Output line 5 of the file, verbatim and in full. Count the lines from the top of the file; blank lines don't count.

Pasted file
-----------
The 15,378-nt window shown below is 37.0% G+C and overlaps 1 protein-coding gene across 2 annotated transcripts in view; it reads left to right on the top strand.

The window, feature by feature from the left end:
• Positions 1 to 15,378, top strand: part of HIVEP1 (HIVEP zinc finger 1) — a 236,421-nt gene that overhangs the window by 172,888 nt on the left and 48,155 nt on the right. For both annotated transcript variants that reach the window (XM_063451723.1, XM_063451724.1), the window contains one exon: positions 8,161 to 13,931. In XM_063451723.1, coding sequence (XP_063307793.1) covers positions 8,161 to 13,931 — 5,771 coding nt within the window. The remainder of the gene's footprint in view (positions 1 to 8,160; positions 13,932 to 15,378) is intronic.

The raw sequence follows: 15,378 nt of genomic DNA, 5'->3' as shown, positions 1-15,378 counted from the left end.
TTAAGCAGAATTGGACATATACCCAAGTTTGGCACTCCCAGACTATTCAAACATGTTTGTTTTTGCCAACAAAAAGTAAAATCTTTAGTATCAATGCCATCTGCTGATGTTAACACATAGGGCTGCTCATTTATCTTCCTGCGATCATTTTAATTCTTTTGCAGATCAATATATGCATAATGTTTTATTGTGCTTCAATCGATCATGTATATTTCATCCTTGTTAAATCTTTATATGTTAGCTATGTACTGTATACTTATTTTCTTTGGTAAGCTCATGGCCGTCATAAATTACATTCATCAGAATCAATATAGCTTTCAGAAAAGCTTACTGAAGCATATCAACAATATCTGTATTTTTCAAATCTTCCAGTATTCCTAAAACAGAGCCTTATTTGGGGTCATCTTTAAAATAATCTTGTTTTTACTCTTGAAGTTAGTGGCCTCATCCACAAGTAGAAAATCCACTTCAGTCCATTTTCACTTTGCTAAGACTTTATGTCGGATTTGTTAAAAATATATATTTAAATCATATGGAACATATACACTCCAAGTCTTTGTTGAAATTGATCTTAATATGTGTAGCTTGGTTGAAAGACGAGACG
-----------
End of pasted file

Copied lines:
TTAAGCAGAATTGGACATATACCCAAGTTTGGCACTCCCAGACTATTCAAACATGTTTGTTTTTGCCAACAAAAAGTAAAATCTTTAGTATCAATGCCATCTGCTGATGTTAACACATAGGGCTGCTCATTTATCTTCCTGCGATCATTTTAATTCTTTTGCAGATCAATATATGCATAATGTTTTATTGTGCTTCAATCGATCATGTATATTTCATCCTTGTTAAATCTTTATATGTTAGCTATGTACTGTATACTTATTTTCTTTGGTAAGCTCATGGCCGTCATAAATTACATTCATCAGAATCAATATAGCTTTCAGAAAAGCTTACTGAAGCATATCAACAATATCTGTATTTTTCAAATCTTCCAGTATTCCTAAAACAGAGCCTTATTTGGGGTCATCTTTAAAATAATCTTGTTTTTACTCTTGAAGTTAGTGGCCTCATCCACAAGTAGAAAATCCACTTCAGTCCATTTTCACTTTGCTAAGACTTTATGTCGGATTTGTTAAAAATATATATTTAAATCATATGGAACATATACACTCCAAGTCTTTGTTGAAATTGATCTTAATATGTGTAGCTTGGTTGAAAGACGAGACG